At least 41 dead as Kenya dam bursts after torrential rains
The burst bank of the private Patel dam, used for irrigation and fish farming is seen in Solai, about 40 km north of Nakuru, Kenya, on May 10 Photograph: (AFP)
At least 41 people died after a dam burst in central Kenya, police said Thursday, as residents described muddy waters ripping through their homes in what one survivor called "hell on earth".
After a severe drought, weeks of torrential rains in Kenya have led to flooding and mudslides that have left 172 dead.
The private Patel dam, used for irrigation and fish farming, burst its earthen banks on Wednesday evening in Solai, near the Rift Valley city of Nakuru, regional police chief Gideon Kibunjah told AFP.
The raging waters wiped out two villages, a local resident said, while power lines were swept away, leaving many without electricity. The search for victims was interrupted on Thursday afternoon by heavy rains.
"We have 41 people dead from this tragedy," Kibunjah said, adding 20 of them were children. He said the search was still going on.
"It is a disaster because most people were asleep when the tragedy occurred and their houses were swept away."
He said 36 people had been hospitalised.
'Hell on earth'
Survivor Ngugi Njoroge said he and his family had been having dinner when there was a "loud explosion of water that washed away our home."
"I was with my parents and my younger brother. I don't know where they are. I was carried away by the water but I was lucky as I clung to a tree until the water subsided," he said from his hospital bed.
"It was like hell on earth."
Miriam Karimi said she could not find any of her three children, including her four-year-old son.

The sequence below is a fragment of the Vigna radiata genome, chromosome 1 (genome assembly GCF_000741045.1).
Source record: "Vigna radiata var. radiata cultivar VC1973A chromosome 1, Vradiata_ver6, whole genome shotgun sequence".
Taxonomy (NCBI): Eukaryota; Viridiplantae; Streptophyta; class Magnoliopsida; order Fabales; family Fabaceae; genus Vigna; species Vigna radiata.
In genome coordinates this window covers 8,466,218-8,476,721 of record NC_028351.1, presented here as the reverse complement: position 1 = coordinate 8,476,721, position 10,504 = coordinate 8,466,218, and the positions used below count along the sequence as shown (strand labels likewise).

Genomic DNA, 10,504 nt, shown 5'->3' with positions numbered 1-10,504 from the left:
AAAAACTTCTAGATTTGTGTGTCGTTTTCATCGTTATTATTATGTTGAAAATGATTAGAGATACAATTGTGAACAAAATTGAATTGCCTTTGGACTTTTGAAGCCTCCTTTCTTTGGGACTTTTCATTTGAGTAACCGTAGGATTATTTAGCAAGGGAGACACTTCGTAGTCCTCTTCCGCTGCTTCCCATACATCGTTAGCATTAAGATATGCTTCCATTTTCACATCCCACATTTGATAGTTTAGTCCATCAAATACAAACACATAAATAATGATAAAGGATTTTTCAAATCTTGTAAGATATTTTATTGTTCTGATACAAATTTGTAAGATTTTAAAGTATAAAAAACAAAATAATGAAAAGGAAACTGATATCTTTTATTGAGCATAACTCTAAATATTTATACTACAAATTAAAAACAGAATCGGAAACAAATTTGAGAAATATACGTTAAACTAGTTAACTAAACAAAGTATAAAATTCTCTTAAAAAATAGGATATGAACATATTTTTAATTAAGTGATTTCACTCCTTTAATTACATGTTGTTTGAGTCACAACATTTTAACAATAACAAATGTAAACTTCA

"When we heard noises, we thought it was raining heavily nearby. I'm so confused. I hope they are alive," she said.
A senior police officer at the scene, speaking on condition of anonymity, said emergency workers had spent the night combing through engulfed houses to retrieve bodies.
"We found 11 of the bodies covered with mud at a coffee plantation and these are people who may have been escaping but could not make it due to the force and speed of the water from the flooded dam," he said.
"Most of them are women and children who could not have been able to run fast, and the elderly."
The dam is close to an informal settlement housing casual labourers who work on nearby farms.
The Kenyan Red Cross estimates that up to 500 families were affected by the disaster, which took place some 150 kilometres (90 miles) northwest of Nairobi.
Interior minister Fred Matiangi described the scene as "very tragic" and foreign diplomats issued statements of sympathy.
"We have lost a lot of lives and we are trying to see how we can help the survivors to go back to their normal lives in this village," Matiangi said while visiting the area.
Deadly rainy season
Weeks of torrential rains in Kenya have led to flooding and mudslides countrywide.
Government statistics released Wednesday showed that more than 220,000 people have been displaced by flooding as heavy rains hit the country after three consecutive failed rainy seasons had left it in drought.
Since March, at least 21,000 acres (8,500 hectares) of farmland have been submerged in water with an estimated 20,000 animals killed, the Red Cross said last week.
The floods have also destroyed road networks in some parts of the East African country and in some cases the military has stepped in to airlift residents from submerged houses.
The Red Cross appealed last week for $5 million (four million euros) to help those affected.
The deluge has affected large parts of East Africa, destroying crops and killing farm animals after a severe drought which had sent food prices and inflation soaring and left millions in need of food aid.
In Rwanda, 215 people have died because of floods and landslides since January, according to Philippe Habinshuti of the disaster management ministry.
In Somalia flooding has displaced tens of thousands, while torrential rains have also caused havoc in Tanzania and Uganda.